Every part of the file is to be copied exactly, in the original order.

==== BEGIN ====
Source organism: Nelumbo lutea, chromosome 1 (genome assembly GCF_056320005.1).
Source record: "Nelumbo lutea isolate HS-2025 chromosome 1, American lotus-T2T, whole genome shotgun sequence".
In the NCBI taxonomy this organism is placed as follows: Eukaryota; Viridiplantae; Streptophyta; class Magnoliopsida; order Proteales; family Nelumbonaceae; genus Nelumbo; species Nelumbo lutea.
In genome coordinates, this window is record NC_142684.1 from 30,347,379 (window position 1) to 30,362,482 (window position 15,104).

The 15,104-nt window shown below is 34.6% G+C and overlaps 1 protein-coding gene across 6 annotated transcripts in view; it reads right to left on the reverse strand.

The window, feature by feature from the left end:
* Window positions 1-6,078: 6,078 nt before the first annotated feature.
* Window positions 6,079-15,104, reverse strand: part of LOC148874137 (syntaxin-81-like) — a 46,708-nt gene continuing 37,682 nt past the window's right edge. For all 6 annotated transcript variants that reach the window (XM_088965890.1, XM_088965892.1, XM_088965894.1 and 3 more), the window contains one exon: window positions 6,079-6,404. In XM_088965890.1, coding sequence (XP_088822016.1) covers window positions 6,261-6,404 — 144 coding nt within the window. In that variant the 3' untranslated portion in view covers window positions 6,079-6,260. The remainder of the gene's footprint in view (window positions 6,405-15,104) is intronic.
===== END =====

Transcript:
Source organism: Nelumbo lutea, chromosome 1 (genome assembly GCF_056320005.1).
Source record: "Nelumbo lutea isolate HS-2025 chromosome 1, American lotus-T2T, whole genome shotgun sequence".
In the NCBI taxonomy this organism is placed as follows: Eukaryota; Viridiplantae; Streptophyta; class Magnoliopsida; order Proteales; family Nelumbonaceae; genus Nelumbo; species Nelumbo lutea.
In genome coordinates, this window is record NC_142684.1 from 30,347,379 (window position 1) to 30,362,482 (window position 15,104).

The 15,104-nt window shown below is 34.6% G+C and overlaps 1 protein-coding gene across 6 annotated transcripts in view; it reads right to left on the reverse strand.

The window, feature by feature from the left end:
* Window positions 1-6,078: 6,078 nt before the first annotated feature.
* Window positions 6,079-15,104, reverse strand: part of LOC148874137 (syntaxin-81-like) — a 46,708-nt gene continuing 37,682 nt past the window's right edge. For all 6 annotated transcript variants that reach the window (XM_088965890.1, XM_088965892.1, XM_088965894.1 and 3 more), the window contains one exon: window positions 6,079-6,404. In XM_088965890.1, coding sequence (XP_088822016.1) covers window positions 6,261-6,404 — 144 coding nt within the window. In that variant the 3' untranslated portion in view covers window positions 6,079-6,260. The remainder of the gene's footprint in view (window positions 6,405-15,104) is intronic.